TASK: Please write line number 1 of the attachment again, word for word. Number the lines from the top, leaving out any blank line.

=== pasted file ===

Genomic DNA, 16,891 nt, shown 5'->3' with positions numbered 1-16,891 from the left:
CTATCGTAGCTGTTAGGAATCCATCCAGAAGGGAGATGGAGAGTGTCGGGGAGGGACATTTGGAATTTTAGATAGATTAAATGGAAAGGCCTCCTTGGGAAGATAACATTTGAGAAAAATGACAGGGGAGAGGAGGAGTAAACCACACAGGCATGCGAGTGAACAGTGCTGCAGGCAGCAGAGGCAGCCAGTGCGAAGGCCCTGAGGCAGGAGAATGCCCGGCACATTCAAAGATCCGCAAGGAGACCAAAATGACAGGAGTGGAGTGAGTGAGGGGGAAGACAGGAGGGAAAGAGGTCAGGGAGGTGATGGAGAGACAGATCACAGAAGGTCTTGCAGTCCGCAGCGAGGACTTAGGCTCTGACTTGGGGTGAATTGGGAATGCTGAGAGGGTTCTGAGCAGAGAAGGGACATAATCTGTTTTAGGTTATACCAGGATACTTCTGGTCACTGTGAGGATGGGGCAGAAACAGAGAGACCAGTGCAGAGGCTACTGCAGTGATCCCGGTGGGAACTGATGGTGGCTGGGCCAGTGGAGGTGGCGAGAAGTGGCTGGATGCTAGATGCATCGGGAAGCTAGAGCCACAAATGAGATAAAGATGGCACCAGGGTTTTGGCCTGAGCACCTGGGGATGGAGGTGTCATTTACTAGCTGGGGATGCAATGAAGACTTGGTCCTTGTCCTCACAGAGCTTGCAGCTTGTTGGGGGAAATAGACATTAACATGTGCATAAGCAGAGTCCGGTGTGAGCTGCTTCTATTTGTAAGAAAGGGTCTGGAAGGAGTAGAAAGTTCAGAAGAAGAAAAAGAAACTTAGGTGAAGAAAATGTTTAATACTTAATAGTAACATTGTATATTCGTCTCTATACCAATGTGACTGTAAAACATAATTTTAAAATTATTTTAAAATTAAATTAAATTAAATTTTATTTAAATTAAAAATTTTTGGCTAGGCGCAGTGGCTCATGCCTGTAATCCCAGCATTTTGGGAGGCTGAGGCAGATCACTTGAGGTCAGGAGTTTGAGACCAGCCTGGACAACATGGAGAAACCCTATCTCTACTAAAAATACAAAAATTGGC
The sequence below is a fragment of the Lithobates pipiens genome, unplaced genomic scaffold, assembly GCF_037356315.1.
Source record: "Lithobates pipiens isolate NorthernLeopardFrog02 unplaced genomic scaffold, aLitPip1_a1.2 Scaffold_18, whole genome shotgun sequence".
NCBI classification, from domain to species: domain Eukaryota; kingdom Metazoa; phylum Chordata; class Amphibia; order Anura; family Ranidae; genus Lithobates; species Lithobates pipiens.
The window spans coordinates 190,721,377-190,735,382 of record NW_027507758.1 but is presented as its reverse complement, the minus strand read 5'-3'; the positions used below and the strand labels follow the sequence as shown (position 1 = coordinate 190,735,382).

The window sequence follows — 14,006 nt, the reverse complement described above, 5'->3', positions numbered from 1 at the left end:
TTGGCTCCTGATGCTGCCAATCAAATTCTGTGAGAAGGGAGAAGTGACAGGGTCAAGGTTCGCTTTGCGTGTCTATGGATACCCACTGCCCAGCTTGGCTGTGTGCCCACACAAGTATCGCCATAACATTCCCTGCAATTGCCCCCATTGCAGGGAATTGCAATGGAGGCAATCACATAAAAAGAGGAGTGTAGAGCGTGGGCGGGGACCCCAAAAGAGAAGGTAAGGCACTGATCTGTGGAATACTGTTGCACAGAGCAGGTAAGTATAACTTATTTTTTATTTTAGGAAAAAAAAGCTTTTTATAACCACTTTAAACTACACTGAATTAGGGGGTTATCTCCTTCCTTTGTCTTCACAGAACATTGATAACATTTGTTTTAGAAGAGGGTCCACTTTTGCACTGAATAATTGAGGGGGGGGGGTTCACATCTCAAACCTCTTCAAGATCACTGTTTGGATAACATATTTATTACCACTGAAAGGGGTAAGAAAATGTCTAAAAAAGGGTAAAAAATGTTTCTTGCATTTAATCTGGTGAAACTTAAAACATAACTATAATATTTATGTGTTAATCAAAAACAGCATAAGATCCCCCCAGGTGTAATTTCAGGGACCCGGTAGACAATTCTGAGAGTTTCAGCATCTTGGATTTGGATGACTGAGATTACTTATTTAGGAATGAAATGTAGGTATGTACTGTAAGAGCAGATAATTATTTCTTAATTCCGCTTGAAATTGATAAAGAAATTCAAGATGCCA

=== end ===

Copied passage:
Genomic DNA, 16,891 nt, shown 5'->3' with positions numbered 1-16,891 from the left: